WASHINGTON (Reuters) - Adding radiation therapy to standard drug treatment can cut in half the death rate from advanced prostate cancer and should become the standard of care globally, Swedish researchers reported on Monday.
Their study of more than 800 prostate cancer patients showed that nearly 24 percent of men who got only standard drugs had died after 10 years, compared with just under 12 percent of men who also got radiation treatment.
Adding radiation does not add too many side-effects, they wrote in the journal Lancet Oncology.
“The quality of life and adverse effect profile is acceptable. We therefore suggest that endocrine treatment plus radiotherapy should be the new standard of care for these patients,” Anders Widmark of Umea University in Sweden and colleagues wrote.
“The results should change current practice, making long-term hormonal therapy plus radical radiotherapy the standard of care for men with locally advanced prostate cancer,” Dr. Chris Parker and Dr. Alex Tan of Britain’s Institute of Cancer Research in Sutton, Surrey, wrote in a commentary.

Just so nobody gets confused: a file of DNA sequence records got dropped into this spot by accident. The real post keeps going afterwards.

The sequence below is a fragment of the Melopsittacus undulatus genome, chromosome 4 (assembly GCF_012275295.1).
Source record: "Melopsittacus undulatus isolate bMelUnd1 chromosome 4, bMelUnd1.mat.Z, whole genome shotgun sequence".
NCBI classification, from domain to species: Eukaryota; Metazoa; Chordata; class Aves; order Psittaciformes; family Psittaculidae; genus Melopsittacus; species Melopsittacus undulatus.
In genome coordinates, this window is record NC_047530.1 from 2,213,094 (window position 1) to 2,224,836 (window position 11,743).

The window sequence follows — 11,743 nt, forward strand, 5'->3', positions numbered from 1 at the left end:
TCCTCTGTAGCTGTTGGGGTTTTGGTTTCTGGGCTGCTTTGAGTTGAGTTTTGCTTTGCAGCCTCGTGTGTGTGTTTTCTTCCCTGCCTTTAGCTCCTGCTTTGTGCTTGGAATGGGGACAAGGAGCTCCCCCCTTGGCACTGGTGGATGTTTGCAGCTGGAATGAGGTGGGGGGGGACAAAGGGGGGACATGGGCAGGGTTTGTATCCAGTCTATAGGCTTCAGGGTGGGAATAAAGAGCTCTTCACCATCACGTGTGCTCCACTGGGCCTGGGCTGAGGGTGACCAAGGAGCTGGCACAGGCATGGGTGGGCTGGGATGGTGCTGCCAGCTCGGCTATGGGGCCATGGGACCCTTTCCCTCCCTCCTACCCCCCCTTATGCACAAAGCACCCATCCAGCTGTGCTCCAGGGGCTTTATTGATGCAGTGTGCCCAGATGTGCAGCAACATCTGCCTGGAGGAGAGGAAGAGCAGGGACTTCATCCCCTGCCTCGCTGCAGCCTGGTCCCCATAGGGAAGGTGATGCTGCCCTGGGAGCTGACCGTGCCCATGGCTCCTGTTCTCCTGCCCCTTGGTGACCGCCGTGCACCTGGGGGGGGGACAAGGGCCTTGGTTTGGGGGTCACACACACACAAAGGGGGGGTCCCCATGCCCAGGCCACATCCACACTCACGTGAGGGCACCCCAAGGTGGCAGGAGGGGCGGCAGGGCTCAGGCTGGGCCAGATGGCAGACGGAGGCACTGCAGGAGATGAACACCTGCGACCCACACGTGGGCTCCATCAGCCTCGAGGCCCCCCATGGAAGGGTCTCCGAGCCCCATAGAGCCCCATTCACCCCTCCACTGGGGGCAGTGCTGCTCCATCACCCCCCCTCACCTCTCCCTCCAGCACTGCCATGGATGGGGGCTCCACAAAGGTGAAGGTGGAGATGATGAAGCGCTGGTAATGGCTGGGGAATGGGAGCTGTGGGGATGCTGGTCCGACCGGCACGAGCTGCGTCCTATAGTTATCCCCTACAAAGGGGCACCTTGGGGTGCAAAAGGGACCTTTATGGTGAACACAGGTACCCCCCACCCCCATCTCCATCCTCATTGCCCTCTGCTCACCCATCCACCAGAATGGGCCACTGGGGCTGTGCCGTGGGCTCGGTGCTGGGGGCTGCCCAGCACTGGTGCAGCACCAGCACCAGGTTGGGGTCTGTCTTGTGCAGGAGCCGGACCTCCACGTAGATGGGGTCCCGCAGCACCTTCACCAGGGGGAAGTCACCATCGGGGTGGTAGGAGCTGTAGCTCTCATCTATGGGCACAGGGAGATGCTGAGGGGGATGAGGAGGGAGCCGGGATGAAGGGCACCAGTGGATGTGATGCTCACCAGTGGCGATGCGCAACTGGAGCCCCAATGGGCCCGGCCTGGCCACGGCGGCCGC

Prostate cancer is the second-leading cancer killer of men, killing 221,000 every year globally, with 679,000 new cases diagnosed.
It is easily cured in early stages with surgery or radiation. For prostate cancer that has spread, drugs that interfere with cancer-fueling hormones are prescribed.
In the United States, adding radiation therapy is already standard, said Dr. Howard Sandler, chair of Radiation Oncology at Cedars-Sinai Medical Center in Los Angeles and a spokesman for the American Society of Clinical Oncology.
He said health agencies in Europe did not always provide radiation as the standard of care. “A 50 percent reduction in the risk of prostate cancer death is a real clinical benefit,” Sandler said in a telephone interview.
“The radiation therapy that was performed here (in the study) was somewhat simplistic,” Sandler added. “Modern radiation therapy with higher doses, if anything, might magnify the benefits.”
Reporting by Maggie Fox; Editing by Will Dunham and Peter Cooney